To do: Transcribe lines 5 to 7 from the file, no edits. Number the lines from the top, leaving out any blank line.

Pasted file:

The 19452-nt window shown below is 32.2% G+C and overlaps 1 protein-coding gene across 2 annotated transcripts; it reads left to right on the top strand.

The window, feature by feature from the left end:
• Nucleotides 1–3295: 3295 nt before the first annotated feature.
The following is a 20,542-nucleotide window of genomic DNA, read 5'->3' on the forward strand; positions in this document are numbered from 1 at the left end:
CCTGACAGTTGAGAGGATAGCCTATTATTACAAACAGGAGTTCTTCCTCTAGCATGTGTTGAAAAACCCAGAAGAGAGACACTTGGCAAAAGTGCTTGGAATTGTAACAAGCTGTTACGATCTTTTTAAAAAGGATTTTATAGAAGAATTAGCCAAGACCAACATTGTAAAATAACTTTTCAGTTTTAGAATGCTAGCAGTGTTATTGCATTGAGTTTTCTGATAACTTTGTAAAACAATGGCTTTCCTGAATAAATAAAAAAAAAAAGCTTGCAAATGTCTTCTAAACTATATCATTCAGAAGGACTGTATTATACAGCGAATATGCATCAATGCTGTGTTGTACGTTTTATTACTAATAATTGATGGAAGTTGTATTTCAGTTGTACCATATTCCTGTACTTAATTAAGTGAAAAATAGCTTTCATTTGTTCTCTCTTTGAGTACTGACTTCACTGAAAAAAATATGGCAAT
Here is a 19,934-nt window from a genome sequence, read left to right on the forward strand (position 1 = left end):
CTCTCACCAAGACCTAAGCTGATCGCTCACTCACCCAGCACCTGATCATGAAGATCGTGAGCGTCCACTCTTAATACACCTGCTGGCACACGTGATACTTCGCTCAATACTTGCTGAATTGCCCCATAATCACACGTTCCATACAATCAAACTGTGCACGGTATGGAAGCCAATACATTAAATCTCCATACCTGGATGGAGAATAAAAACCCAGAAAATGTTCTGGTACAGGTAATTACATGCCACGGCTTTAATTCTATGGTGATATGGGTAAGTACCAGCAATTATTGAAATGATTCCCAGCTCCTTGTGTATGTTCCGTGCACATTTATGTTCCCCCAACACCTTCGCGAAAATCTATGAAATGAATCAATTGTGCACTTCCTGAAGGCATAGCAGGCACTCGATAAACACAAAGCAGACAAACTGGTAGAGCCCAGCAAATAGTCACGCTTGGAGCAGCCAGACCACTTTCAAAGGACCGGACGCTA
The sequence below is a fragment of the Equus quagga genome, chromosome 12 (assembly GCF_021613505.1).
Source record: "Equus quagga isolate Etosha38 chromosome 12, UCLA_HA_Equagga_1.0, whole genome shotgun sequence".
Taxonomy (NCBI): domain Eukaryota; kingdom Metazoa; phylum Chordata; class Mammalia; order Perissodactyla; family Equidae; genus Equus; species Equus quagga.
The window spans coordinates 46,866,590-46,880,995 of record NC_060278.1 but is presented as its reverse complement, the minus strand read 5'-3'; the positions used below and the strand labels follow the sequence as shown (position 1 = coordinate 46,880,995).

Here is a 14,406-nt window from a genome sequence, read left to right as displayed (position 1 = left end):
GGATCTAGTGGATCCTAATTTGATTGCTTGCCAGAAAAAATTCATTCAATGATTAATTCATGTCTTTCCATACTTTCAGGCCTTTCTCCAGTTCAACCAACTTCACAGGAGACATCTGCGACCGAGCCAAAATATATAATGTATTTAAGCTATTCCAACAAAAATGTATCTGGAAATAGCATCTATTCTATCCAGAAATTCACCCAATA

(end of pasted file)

CCTGACAGTTGAGAGGATAGCCTATTATTACAAACAGGAGTTCTTCCTCTAGCATGTGTTGAAAAACCCAGAAGAGAGACACTTGGCAAAAGTGCTTGGAATTGTAACAAGCTGTTACGATCTTTTTAAAAAGGATTTTATAGAAGAATTAGCCAAGACCAACATTGTAAAATAACTTTTCAGTTTTAGAATGCTAGCAGTGTTATTGCATTGAGTTTTCTGATAACTTTGTAAAACAATGGCTTTCCTGAATAAATAAAAAAAAAAAGCTTGCAAATGTCTTCTAAACTATATCATTCAGAAGGACTGTATTATACAGCGAATATGCATCAATGCTGTGTTGTACGTTTTATTACTAATAATTGATGGAAGTTGTATTTCAGTTGTACCATATTCCTGTACTTAATTAAGTGAAAAATAGCTTTCATTTGTTCTCTCTTTGAGTACTGACTTCACTGAAAAAAATATGGCAAT
Here is a 19,934-nt window from a genome sequence, read left to right on the forward strand (position 1 = left end):
CTCTCACCAAGACCTAAGCTGATCGCTCACTCACCCAGCACCTGATCATGAAGATCGTGAGCGTCCACTCTTAATACACCTGCTGGCACACGTGATACTTCGCTCAATACTTGCTGAATTGCCCCATAATCACACGTTCCATACAATCAAACTGTGCACGGTATGGAAGCCAATACATTAAATCTCCATACCTGGATGGAGAATAAAAACCCAGAAAATGTTCTGGTACAGGTAATTACATGCCACGGCTTTAATTCTATGGTGATATGGGTAAGTACCAGCAATTATTGAAATGATTCCCAGCTCCTTGTGTATGTTCCGTGCACATTTATGTTCCCCCAACACCTTCGCGAAAATCTATGAAATGAATCAATTGTGCACTTCCTGAAGGCATAGCAGGCACTCGATAAACACAAAGCAGACAAACTGGTAGAGCCCAGCAAATAGTCACGCTTGGAGCAGCCAGACCACTTTCAAAGGACCGGACGCTA